Amanda Cantrell, Director of the Adams County Humane Society stated, “The county pound (Dog and Kennel Department) does a great job finding homes for dogs and cats. They only euthanize an animal as a last resort.”

Brock is scheduled to appear in court in Adams County on Monday, Dec. 14.

This dog is eating the meat of a rancid deer carcass at the Sugar Bear Animal Rescue facility.
http://www.peoplesdefender.com/wp-content/uploads/2015/12/web1_Abuse1.jpgThis dog is eating the meat of a rancid deer carcass at the Sugar Bear Animal Rescue facility. Photos courtesy of Meredith Lee | The HSUS

The animals that were seized in the raid on the Sugar Bear Animal Rescue facility were living in deplorable conditions, according to the Humane Society.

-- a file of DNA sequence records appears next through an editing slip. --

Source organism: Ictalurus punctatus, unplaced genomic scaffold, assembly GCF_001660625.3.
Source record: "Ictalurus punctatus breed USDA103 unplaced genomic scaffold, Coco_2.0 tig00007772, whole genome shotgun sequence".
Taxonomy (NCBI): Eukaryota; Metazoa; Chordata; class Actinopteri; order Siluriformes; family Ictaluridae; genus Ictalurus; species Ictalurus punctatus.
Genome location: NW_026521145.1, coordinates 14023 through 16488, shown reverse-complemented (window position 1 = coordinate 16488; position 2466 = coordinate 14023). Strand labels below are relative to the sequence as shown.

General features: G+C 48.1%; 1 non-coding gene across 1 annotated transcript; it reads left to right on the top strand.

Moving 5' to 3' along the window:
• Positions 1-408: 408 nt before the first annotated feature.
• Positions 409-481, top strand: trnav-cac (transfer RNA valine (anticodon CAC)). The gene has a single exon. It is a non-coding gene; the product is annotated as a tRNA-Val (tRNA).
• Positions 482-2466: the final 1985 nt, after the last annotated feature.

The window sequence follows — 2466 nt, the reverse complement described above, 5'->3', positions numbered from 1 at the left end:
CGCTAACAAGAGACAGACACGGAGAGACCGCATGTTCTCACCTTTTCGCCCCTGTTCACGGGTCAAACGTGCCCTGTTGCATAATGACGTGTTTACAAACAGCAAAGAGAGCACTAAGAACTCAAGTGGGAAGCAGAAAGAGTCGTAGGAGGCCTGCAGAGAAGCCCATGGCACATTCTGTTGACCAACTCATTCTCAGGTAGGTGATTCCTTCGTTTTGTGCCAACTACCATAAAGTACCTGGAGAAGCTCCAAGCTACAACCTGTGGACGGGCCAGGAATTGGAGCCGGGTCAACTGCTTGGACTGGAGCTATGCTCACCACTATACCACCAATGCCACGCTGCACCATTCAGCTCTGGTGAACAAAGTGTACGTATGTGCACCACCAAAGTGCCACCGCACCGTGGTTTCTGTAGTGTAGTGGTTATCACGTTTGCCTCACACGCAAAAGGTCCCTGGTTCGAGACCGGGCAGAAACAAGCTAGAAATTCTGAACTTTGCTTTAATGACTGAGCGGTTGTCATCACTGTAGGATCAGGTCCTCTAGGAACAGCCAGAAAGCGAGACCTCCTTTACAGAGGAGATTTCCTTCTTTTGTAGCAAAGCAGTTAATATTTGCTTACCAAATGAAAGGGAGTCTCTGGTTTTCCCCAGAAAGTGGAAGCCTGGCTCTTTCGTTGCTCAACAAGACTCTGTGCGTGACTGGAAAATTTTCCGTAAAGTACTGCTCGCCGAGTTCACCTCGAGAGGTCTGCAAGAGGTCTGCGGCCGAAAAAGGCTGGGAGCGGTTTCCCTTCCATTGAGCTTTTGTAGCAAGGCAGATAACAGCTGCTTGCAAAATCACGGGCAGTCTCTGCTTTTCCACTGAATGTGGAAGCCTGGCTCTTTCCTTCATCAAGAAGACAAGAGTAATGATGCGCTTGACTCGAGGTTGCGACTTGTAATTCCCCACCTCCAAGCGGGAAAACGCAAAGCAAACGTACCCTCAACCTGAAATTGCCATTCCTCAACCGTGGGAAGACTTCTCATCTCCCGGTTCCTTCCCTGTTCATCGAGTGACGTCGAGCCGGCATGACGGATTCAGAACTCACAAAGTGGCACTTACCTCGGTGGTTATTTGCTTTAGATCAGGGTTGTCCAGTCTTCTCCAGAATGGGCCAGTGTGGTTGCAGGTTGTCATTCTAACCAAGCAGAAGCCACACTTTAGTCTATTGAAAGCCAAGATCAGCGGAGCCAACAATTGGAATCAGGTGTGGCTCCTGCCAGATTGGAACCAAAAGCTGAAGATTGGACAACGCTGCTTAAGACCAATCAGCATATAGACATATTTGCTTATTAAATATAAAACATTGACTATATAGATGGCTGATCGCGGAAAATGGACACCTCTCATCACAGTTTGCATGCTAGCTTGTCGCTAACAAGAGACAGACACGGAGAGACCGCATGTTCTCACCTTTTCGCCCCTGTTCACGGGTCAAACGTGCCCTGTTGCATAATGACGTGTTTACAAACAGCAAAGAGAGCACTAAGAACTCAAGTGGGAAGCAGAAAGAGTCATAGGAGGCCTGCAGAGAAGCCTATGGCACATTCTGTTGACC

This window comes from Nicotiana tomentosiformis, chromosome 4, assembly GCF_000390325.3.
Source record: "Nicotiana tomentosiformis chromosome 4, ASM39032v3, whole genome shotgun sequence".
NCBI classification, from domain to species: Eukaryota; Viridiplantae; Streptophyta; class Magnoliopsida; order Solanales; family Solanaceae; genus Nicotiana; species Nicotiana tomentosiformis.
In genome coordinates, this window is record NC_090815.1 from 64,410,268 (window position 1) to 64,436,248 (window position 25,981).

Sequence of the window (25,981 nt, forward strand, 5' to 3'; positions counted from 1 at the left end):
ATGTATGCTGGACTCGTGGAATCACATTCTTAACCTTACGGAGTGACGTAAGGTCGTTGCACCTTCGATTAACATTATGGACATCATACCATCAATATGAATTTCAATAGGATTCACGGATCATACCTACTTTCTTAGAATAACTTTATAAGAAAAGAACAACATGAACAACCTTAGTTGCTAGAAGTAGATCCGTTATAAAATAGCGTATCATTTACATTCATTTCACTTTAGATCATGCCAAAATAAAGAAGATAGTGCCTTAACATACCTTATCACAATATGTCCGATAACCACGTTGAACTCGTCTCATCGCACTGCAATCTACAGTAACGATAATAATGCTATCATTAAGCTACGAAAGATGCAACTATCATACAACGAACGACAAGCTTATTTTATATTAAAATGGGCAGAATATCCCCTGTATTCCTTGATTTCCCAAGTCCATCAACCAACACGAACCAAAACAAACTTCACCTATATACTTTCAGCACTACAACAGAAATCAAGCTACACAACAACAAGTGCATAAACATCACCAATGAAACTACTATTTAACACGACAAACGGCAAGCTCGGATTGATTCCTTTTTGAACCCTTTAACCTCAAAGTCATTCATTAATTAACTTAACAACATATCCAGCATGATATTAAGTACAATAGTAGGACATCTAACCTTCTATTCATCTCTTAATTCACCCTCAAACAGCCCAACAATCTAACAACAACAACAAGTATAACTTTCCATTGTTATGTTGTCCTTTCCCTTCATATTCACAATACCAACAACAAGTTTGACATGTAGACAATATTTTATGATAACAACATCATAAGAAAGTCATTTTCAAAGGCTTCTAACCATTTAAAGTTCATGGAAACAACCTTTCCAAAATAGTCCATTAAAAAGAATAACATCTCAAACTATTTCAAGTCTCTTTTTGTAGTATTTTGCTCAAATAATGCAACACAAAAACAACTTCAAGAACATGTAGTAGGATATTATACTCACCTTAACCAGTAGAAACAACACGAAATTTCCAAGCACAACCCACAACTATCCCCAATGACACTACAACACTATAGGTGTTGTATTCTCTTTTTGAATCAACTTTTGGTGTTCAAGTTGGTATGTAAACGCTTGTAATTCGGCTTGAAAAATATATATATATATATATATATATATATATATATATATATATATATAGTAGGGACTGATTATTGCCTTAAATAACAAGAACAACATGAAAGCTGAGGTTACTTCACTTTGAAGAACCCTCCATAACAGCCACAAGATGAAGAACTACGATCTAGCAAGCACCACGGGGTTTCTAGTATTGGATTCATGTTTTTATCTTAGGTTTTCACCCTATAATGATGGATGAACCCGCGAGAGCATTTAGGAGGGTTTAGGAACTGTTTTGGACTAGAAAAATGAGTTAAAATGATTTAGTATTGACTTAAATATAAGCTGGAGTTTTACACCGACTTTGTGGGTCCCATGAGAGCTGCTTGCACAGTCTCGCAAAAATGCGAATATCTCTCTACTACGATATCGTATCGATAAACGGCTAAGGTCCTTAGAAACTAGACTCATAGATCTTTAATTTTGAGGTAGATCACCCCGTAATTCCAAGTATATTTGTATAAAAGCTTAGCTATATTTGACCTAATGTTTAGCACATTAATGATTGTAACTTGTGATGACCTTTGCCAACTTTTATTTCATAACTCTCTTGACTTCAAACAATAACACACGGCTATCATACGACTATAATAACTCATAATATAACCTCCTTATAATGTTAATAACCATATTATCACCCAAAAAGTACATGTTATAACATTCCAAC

http://www.peoplesdefender.com/wp-content/uploads/2015/12/web1_Abuse2.jpgThe animals that were seized in the raid on the Sugar Bear Animal Rescue facility were living in deplorable conditions, according to the Humane Society. Photos courtesy of Meredith Lee | The HSUS

This cat was forced to live in isolation inside a small cage.
http://www.peoplesdefender.com/wp-content/uploads/2015/12/web1_Abuse3.jpgThis cat was forced to live in isolation inside a small cage. Photos courtesy of Meredith Lee | The HSUS
More than 160 cats and dogs found living in deplorable conditions

By Patricia Beech

pbeech@civitasmedia.com

Reach Patricia Beech at 937-544-2391 or at pbeech@civitasmedia.com

One comment: